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The Art Department

 

The holdings of the Art Department comprise some 4600 items grouped in several interesting collections. Craftsmen’s objects in the Zakopane Style are permanently on display in the Koliba Villa, the Władysław Hasior Gallery houses a collection of the artist’s works, while temporary exhibitions of other items are put on at the Włodzimierz and Jerzy Kulczycki Gallery.

The largest set is undoubtedly that of paintings, prints and drawings featuring Tatra subjects that made their first appearance in Polish art in the first half of the 19th century. The initial fashion favoured evocative landscapes exuding an awe-inspiring, mysterious mood of the mountains. In 1837 Jan Nepomucen Głowacki painted Morskie Oko [‘Marine Eye’, a tarn], the first Tatra landscape in Polish art, which marked the beginning of the history of Polish mountain landscape painting. Jan Kanty Wojnarowski’s c. 1860 watercolour copy of Głowacki’s Morskie Oko is in the Tatra Museum collection. The earliest Tatra landscapes also include Alfred Schouppe’s Mt Łomnica and The Strążyska Valley. The Art Department boasts a fairly large set of watercolours and prints by Walery Eljasz, a popular Cracow painter closely connected with the Tatra Mountains and an activist of the Tatra Society. Of later artists, mention is due primarily to Leon Wyczółkowski, Aleksander Mroczkowski and the less known ones, including. Stefan Filipkiewicz, Maks Haneman, Wanda Gentil Tippenhauer, Rafał Malczewski and Alfred Terlecki. The most numerous in the landscape section are pieces by the Zakopane painter Stanisław Gałek (1876–1961), a student of Jan Stanisławski’s (thirty items).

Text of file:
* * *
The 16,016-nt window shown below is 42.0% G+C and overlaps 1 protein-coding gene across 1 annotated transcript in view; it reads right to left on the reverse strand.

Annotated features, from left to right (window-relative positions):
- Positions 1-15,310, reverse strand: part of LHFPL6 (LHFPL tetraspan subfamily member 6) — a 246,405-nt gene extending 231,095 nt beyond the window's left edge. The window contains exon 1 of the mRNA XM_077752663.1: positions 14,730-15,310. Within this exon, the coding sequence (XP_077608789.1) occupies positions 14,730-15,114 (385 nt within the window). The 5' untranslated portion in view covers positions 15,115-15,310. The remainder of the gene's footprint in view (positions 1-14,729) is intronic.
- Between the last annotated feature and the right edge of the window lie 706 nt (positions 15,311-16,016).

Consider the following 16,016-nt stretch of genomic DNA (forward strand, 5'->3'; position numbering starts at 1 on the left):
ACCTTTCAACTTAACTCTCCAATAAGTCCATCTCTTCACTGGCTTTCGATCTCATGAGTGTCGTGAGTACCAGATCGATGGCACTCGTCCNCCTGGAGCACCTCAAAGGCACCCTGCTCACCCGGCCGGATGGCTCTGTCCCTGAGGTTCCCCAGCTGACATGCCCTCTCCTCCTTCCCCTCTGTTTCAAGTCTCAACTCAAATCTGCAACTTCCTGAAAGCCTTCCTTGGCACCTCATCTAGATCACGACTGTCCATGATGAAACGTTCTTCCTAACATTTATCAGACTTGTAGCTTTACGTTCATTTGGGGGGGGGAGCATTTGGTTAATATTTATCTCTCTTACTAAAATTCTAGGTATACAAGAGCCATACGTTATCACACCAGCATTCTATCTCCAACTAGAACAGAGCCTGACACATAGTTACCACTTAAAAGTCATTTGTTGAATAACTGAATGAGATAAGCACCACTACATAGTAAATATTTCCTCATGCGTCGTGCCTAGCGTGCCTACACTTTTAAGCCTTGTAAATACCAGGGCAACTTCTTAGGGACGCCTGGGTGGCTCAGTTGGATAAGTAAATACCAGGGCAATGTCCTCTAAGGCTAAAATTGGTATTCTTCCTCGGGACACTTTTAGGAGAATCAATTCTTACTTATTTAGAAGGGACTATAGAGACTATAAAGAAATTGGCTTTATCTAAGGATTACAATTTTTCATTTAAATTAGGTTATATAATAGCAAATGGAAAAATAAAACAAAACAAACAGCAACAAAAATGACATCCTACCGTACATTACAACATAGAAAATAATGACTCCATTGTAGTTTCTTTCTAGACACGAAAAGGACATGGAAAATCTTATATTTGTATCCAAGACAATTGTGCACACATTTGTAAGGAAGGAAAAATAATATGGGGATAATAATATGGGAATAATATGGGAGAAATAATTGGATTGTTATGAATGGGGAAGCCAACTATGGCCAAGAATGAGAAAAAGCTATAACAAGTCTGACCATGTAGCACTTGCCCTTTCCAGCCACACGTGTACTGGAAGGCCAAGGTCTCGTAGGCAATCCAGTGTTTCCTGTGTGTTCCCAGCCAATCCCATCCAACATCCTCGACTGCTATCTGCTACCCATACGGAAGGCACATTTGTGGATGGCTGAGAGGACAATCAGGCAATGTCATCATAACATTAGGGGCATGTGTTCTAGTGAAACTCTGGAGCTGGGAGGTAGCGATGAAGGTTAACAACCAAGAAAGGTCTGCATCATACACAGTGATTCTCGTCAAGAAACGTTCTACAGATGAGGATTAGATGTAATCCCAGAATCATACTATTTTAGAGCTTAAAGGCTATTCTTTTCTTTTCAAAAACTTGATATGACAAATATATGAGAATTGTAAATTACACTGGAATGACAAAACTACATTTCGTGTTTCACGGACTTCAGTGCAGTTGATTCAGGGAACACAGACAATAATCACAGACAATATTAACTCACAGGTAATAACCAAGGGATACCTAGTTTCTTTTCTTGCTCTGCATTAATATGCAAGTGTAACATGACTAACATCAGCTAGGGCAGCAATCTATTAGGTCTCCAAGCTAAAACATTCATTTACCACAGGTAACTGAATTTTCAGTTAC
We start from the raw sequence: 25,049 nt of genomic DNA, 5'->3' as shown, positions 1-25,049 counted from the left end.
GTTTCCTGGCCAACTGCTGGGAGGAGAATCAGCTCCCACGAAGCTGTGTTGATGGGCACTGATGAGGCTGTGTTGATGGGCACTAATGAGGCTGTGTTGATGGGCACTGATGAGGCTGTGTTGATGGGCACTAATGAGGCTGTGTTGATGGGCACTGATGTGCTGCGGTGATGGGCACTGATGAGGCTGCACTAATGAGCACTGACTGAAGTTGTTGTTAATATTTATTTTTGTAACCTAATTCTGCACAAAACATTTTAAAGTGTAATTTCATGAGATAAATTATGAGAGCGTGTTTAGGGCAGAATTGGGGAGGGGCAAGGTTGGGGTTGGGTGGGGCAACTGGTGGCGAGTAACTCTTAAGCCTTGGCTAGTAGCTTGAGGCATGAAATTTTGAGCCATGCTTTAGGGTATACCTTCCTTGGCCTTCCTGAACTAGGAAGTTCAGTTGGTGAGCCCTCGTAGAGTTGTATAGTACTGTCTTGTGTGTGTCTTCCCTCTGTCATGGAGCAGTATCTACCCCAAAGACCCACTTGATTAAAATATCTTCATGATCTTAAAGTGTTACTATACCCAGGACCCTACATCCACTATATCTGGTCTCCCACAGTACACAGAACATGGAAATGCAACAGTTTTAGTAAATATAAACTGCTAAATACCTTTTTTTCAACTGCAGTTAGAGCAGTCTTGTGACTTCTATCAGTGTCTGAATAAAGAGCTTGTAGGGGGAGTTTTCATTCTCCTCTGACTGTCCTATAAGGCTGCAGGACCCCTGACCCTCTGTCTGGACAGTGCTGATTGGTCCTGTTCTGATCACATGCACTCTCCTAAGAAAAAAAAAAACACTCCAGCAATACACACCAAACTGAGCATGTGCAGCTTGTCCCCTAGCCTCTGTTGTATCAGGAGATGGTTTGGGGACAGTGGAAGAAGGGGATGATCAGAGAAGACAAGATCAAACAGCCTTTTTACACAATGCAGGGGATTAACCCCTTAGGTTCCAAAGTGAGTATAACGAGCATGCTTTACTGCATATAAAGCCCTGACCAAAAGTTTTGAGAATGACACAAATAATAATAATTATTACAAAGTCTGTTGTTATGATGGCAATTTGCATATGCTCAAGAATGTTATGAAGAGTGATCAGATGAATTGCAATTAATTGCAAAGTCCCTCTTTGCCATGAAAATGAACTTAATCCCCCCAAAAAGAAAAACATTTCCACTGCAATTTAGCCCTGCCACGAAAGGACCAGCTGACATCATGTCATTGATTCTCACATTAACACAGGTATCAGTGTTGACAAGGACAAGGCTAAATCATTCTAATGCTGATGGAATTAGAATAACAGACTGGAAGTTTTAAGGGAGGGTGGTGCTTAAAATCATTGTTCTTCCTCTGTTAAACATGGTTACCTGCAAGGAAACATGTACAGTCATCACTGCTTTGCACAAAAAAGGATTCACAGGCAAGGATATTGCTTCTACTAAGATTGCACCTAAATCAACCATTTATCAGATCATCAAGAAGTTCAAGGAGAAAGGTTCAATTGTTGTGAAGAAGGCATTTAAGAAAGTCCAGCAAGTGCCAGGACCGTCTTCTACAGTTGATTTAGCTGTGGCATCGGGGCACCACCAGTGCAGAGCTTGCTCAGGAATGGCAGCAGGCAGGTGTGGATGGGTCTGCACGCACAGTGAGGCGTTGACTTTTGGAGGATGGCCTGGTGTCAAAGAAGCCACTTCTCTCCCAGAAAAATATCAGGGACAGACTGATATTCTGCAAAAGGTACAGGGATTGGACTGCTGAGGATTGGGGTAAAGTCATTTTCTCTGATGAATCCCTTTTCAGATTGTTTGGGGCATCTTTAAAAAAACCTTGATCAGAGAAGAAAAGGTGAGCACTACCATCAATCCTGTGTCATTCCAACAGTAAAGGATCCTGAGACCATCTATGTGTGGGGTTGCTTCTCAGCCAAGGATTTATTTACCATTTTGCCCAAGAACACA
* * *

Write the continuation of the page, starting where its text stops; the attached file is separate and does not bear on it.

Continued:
Another large set embraces portraits in various techniques of sitters well known in Zakopane: artists, politicians and sportsmen, in addition to Tatra people types. Those celebrated in them include the Tatra Museum patron Dr Tytus Chałubiński, Stanisław Witkiewicz (painted by Jacek Malczewski among other artists), Jan Krzeptowski Sabała the famous Tatra story-teller and musician, and the local guides, including Wojciech Roj painted by Stanisław Witkiewicz. There are also portraits in pastel by Stanisław Ignacy Witkiewicz (Witkacy) of the customers of his famous ‘Portrait Firm’.

 

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Translated & edited by: Joanna Holzman, Adrian Smith, Anna Wende-Surmiak